Scot Ciccarelli – RBC Capital Markets

Just in terms of use of cash, you looked to have paid down about $100 million of debt in the quarter. A couple quarters prior to that, buyback was the primary use of your cash flow. Now it sounds like you're increasing spending or investment in the business. Can you help us understand how you are going to allocate the future cash flow?

Mike Norona

A big part of our cash flow is obviously going into inventory. We talked about that. And I would say that's the big driver. We don't comment about some of the other things like share buybacks. I think most of our share buybacks was done at the beginning of this year. I think we've said we are going to look at our share buyback on an opportunistic basis and, as consistent with past practices, we don't comment before we buy the shares. Those are a couple of the drivers.

Darren Jackson

Let me build on that a little bit. Scot, I think as we look out, Mike is right. I think we're real early in the commercial work, and we're excited about what we're learning in some of the results. The comps, quite frankly, are ahead of where we thought we'd be at this time. As we get in and count different types of ways to continue to sustain that type of growth in commercial, I think we'll see different ways that we can put stores together and prototypes together and grow the business.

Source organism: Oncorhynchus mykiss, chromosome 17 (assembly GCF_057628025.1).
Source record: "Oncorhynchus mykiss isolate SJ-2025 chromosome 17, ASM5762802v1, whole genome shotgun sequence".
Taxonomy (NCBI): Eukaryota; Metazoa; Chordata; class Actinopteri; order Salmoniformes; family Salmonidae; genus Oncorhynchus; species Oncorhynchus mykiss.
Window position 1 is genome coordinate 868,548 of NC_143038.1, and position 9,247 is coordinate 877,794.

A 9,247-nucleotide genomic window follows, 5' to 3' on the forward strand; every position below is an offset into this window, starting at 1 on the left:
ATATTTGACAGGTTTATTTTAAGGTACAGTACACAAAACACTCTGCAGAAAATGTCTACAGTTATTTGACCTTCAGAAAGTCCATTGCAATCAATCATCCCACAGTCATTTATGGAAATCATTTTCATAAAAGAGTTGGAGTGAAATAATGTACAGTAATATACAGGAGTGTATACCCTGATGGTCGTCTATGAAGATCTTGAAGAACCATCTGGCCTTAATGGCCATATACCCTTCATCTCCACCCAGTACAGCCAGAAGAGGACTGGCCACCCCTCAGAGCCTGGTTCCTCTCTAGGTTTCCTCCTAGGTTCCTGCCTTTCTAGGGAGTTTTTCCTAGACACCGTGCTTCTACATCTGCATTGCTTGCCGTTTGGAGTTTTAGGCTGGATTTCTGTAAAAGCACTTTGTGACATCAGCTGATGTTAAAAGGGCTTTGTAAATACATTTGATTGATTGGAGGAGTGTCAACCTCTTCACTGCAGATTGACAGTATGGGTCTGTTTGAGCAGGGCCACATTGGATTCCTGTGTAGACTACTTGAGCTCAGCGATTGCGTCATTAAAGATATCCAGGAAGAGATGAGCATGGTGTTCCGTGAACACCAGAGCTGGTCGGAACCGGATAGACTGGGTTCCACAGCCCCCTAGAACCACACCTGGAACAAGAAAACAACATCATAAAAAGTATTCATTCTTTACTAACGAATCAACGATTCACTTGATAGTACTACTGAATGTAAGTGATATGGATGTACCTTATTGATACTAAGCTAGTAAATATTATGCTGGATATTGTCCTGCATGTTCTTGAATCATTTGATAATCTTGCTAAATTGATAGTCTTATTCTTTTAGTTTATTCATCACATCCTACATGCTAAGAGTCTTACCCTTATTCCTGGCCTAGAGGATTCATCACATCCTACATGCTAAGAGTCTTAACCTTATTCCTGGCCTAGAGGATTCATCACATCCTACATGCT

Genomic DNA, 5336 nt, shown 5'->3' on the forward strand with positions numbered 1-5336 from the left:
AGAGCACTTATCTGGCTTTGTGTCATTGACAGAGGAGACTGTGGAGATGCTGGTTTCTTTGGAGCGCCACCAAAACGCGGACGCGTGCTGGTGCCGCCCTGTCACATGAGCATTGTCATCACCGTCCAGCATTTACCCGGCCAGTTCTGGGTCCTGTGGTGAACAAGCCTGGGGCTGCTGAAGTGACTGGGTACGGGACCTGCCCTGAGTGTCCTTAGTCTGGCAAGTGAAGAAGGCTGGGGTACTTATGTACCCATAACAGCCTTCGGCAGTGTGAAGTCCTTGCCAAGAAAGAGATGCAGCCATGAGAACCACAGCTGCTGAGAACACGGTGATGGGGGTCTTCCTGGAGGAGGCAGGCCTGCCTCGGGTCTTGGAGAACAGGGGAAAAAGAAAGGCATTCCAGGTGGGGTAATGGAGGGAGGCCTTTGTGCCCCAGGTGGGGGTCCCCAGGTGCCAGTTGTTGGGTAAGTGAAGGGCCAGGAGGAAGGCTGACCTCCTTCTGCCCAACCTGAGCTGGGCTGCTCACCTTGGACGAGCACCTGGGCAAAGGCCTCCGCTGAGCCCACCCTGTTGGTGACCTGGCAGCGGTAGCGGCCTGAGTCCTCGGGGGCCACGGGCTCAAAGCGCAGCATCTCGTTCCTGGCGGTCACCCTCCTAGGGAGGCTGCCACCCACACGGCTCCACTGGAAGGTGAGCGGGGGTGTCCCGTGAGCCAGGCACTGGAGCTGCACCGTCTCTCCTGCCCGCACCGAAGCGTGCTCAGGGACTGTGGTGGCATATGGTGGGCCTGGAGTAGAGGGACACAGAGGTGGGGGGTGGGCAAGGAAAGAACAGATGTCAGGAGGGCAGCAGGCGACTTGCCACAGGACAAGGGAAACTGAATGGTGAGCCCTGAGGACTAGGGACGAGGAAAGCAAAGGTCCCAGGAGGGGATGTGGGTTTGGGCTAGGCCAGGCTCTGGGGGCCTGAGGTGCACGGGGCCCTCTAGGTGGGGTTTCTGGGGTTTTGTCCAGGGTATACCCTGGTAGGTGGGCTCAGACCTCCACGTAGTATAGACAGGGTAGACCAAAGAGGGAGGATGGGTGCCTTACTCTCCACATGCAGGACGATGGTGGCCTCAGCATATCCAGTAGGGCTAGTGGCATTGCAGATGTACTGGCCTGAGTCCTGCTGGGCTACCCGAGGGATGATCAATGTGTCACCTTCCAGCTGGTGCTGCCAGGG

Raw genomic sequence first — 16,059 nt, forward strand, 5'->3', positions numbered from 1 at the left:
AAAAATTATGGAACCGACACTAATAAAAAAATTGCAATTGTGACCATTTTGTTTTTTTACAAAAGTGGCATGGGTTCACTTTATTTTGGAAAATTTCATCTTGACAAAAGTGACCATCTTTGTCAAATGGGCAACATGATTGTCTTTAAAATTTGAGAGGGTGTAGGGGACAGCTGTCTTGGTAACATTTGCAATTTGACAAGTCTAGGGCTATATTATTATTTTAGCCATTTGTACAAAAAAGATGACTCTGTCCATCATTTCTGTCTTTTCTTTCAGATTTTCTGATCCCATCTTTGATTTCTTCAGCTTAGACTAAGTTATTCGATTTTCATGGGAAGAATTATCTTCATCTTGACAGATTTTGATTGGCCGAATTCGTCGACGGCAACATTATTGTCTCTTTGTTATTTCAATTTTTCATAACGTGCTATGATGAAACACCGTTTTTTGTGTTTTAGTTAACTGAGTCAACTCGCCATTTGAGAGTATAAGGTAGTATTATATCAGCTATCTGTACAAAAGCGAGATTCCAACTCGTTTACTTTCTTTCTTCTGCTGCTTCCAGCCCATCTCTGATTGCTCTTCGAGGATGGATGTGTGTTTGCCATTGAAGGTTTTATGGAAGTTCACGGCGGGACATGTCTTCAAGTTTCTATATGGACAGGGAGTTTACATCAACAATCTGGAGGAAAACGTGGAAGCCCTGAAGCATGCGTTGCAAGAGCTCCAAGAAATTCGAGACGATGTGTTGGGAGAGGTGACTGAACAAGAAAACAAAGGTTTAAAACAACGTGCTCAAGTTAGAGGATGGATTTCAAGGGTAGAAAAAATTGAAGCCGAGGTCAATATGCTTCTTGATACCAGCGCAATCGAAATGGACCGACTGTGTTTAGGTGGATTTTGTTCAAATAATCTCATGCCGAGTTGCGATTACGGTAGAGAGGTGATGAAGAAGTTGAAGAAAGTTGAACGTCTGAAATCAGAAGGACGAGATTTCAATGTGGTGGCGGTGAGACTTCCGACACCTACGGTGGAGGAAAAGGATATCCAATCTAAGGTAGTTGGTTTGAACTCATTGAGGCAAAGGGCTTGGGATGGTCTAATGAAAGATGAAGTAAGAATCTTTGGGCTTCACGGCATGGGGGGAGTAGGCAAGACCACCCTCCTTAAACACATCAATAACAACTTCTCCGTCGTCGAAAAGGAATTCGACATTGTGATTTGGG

That doesn't mean run away and put 200 stores in your spreadsheet tomorrow, but I'm asking where can we deploy some of that capital. Because I think if you look at our debt to adjusted EBITDA, we’re 2:6. That's a reasonable leverage ratio, so we paid down a little debt this quarter. The thing that's going to actually get this company where we need to go is we continue to see ways to take that capital and invest it and grow.

It’s principally going to be in the commercial area, as we've been talking about for a while. We're just not at a point where we can line up and say this is the new store prototype or here's the other specifics as it relates to commercial parts investment. But what we're seeing at least early on is we're going to have other opportunities to invest that capital beyond making opportunistic purchases in stock buybacks.